failure to exhaust administrative remedies. Exhaustion of
administrative remedies is a precondition to filing a Title
VII or ADEA lawsuit. Lockett v. Potter, 259
Fed.Appx. 784, 786 (6th Cir. 2008); Allen v. Highlands
Hasp. Corp., 545 F.3d 387, 401 (6th Cir. 2008). In the
Sixth Circuit, a plaintiff must exhaust their administrative
remedies by alleging sufficient facts in an EEOC complaint to
put the EEOC on notice of the claim, regardless of whether or
not the plaintiff checked the appropriate box on the
EEOC's charge of discrimination form. Dixon v.
Ashcroft, 392 F.3d 212, 217 (6th Cir. 2004). The
exhibits attached to defendants' motion to dismiss
demonstrate-and plaintiff does contend otherwise- that
plaintiff failed to exhaust her administrative remedies on
Counts C, D, and E under Title VII and the ADEA. (Exh. B,
Doc. 12-3). In filing her charge of discrimination, plaintiff
check-marked boxes indicating that she was discriminated
against on the basis of her race/color and sex.
(Id.). However, plaintiff did not check-mark the
boxes for age or retaliation, nor did she allege facts in the
body of her EEOC charge suggesting that she was discriminated
against on the basis of her age or retaliated against in
violation of Title VII or the ADEA. (Id.).
Court likewise agrees that plaintiffs Count G breach of
contract claim should be dismissed. Under Ohio law,
"absent fraud in the inducement, a disclaimer in an
employee handbook stating that employment is at will
precludes an employment contract other than at will based
upon the terms of the employee handbook." Reynolds
v. Extendicare Health Servs., Inc., No. 1:05-cv-00359,
2006 WL 2225836, at *9 (S.D. Ohio Aug. 1, 2006) (quoting
Wing v. Anchor Media, Ltd. of Texas, 59 Ohio St.3d
108, 110 (1991)), aff'd, 257 Fed.Appx. 914 (6th
Cir. 2007). Exhibit A, the progressive discipline policy
attached to defendants' motion to dismiss, explicitly
This information does not create an express or implied
contract of employment or any other contractual commitment..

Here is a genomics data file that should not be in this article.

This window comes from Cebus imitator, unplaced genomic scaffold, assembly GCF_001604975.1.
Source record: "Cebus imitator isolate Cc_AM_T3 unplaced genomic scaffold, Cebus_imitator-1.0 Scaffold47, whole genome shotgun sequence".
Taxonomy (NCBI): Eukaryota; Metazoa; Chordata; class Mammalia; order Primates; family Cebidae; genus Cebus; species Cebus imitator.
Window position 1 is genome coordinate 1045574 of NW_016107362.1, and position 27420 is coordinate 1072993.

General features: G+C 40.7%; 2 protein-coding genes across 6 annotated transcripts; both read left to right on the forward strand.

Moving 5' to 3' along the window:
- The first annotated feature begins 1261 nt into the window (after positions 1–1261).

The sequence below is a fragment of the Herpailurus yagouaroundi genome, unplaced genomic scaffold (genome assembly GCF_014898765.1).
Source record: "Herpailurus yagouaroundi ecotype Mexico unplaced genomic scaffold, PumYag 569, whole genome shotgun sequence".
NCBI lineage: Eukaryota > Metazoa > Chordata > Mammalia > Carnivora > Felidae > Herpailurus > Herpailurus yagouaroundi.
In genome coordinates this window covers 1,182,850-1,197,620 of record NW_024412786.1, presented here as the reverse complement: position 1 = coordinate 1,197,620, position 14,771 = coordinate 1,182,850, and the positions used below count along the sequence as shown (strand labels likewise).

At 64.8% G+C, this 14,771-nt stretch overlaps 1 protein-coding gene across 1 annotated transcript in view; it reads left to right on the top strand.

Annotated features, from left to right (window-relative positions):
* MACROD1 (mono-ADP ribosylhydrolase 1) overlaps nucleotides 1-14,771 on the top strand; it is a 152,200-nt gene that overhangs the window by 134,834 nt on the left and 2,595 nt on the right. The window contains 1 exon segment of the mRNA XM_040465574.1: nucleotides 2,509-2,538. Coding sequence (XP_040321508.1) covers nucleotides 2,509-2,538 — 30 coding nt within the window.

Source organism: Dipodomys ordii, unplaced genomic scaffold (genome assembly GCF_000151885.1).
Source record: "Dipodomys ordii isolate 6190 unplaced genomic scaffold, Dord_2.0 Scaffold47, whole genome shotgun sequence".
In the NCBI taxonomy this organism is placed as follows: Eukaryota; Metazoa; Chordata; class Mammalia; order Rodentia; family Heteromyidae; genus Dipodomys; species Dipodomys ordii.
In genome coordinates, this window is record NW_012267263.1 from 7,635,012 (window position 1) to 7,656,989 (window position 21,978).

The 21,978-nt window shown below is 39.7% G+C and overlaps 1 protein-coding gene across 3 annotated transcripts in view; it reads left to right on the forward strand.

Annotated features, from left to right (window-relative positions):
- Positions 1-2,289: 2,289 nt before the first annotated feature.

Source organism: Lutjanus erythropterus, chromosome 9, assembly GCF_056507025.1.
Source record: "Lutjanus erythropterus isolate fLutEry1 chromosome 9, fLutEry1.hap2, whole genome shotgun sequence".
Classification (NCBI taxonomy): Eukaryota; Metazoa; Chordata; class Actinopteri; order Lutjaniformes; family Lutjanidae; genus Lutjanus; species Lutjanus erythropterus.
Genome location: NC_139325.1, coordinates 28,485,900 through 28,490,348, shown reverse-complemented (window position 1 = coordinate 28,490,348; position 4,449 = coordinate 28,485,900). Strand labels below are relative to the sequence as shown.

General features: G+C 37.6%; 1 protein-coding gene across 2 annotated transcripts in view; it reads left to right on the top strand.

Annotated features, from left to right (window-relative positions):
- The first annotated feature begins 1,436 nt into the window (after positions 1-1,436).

. Employment with Walmart is on an at-will basis, which means
that either Walmart or the associate is free to terminate the
employment relationship at any time for any or no reason,
consistent with applicable law.
(Exh. A, Doc. 12-2). In light of this language and plaintiffs
failure to argue otherwise, the Court concludes that
plaintiffs breach of contract claim should be dismissed as a
matter of law because the employee handbook did not create an
express or implied contract of employment.
it is RECOMMENDED that defendants'
motion to dismiss Counts C, D, E, and G (Doc. 12) be
to Fed.R.Civ.P. 72(b), WITHIN 14 DAYS after
being served with a copy of the recommended disposition, a
party may serve and file specific written objections to the
proposed findings and recommendations. This period may be
extended further by the Court on timely motion for an
extension. Such objections shall specify the portions of the
Report objected to and shall be accompanied by a memorandum
of law in support of the objections. If the Report and
Recommendation is based in whole or in part upon matters
occurring on the record at an oral hearing, the objecting
party shall promptly arrange for the transcription of the
record, or such portions of it as all parties may agree upon,
or the Magistrate Judge deems sufficient, unless the assigned
District Judge otherwise directs. A party may respond to
another party's objections WITHIN 14